Canada, U.K. announce transitional trade agreement


Negotiations between Canada and the United Kingdom to hammer out the terms of their post-Brexit trade have concluded, Prime Minister Justin Trudeau and British Prime Minister Boris Johnson said in a video released to the media Saturday morning.

International Trade Minister Mary Ng is briefing reporters in Ottawa to elaborate on the new rules at 9 a.m. ET.

Following the U.K.’s exit from the European Union last winter, the two countries agreed to let the Comprehensive and Economic Trade Agreement (CETA) — the bilateral trade deal in effect between Canada and the EU since 2017 — continue to apply to Canada–U.K. trade until the end of 2020.

Negotiating a new comprehensive bilateral trade agreement between the two that could be fully ratified and in place before Jan. 1 was difficult, because the British did not have jurisdiction over their own trade affairs until their exit from the EU was complete.

Instead, the two sides agreed to “roll over” the CETA in a short-term transitional agreement, replicating most of the existing language and renegotiating only what was required to make it fit U.K.-only trade.

British Prime Minister Boris Johnson, left, welcomes Prime Minister Justin Trudeau during official arrivals for a NATO leaders meeting at The Grove hotel and resort in Watford, Hertfordshire, England, Dec. 4, 2019. (Francisco Seco/The Associated Press)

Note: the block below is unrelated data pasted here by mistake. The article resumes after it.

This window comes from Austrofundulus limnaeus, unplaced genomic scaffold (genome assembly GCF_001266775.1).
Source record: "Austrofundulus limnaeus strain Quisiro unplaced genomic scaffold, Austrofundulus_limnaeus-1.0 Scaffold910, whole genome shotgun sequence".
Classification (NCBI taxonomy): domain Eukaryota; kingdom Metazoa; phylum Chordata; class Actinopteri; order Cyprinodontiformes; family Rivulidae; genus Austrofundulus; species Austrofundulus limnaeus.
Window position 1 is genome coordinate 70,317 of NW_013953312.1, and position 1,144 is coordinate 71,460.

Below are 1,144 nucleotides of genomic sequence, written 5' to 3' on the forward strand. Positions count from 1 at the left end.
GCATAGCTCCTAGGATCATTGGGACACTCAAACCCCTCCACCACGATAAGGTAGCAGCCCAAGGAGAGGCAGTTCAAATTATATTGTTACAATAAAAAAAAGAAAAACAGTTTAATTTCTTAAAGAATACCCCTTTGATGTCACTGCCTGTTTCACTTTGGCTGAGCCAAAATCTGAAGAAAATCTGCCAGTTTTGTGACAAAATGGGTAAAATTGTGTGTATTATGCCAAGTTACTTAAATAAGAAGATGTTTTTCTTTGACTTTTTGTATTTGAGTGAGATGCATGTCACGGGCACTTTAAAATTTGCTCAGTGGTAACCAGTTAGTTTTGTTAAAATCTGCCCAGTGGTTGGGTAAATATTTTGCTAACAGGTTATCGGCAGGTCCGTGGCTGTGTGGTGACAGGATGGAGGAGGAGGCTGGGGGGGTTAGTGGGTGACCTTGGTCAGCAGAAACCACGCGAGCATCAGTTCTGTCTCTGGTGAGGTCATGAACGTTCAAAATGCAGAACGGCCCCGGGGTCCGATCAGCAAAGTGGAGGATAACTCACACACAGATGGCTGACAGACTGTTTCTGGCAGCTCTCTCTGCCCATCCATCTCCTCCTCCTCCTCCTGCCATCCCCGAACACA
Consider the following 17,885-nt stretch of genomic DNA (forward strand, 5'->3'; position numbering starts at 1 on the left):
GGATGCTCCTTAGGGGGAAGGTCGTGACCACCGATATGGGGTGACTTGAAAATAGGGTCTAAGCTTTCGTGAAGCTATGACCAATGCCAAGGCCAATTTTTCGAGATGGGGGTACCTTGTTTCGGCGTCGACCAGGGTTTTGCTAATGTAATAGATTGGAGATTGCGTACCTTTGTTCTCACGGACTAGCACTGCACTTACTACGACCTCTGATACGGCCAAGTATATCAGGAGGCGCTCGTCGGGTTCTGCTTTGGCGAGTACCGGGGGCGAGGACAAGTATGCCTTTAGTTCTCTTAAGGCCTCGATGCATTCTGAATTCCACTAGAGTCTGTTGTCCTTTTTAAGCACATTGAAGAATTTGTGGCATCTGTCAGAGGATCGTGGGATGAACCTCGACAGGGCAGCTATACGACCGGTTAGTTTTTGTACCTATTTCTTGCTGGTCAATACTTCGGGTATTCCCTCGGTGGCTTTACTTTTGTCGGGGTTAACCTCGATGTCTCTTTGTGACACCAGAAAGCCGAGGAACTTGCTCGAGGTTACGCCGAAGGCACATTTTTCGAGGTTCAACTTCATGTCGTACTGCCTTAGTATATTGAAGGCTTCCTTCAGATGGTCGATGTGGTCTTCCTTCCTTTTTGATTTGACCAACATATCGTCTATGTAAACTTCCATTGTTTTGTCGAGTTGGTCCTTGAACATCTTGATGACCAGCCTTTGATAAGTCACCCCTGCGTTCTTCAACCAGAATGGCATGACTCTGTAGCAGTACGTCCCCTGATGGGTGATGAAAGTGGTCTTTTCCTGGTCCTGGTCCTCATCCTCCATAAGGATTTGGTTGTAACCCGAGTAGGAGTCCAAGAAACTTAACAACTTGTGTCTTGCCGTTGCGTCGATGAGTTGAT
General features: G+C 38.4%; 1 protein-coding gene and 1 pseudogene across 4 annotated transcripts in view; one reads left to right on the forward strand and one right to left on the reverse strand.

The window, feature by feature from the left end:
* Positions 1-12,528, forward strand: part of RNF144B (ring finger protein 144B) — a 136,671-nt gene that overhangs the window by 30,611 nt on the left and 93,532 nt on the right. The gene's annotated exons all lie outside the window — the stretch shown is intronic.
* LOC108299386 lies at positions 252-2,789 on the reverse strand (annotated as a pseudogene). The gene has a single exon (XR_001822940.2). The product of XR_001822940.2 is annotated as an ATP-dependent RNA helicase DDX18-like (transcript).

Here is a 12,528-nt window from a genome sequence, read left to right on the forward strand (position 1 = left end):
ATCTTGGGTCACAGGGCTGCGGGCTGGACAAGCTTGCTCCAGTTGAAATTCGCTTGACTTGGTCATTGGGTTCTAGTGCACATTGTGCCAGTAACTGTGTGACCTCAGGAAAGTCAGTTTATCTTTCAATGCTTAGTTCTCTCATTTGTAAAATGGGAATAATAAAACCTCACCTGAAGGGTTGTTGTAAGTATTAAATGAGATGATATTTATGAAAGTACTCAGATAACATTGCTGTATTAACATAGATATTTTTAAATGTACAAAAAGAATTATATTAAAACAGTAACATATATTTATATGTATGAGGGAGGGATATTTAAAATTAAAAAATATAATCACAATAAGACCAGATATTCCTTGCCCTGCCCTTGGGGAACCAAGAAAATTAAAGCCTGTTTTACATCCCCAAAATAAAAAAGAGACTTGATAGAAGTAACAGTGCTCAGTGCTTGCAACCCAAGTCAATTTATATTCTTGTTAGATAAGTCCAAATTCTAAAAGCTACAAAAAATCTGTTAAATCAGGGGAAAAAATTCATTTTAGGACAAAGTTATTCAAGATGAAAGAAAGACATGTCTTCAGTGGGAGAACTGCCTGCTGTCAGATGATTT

Now that negotiations have concluded, the deal must be approved by both governments. In Canada’s case, legislation to change regulations and laws (including its custom tariff) to comply with the new agreement must be approved by Parliament before the deal can take effect.

The timeline for passing such a bill is now very tight, but both countries have said they don’t want to disadvantage or disrupt businesses who’ve benefited from CETA and depend on this two-way trade.

There’s no end date or sunset clause for the transitional agreement, but both sides intend to begin negotiations toward a permanent agreement to replace it sometime next year. Those negotiations are expected to be more ambitious than what’s included in this temporary deal.

Read more at CBC.ca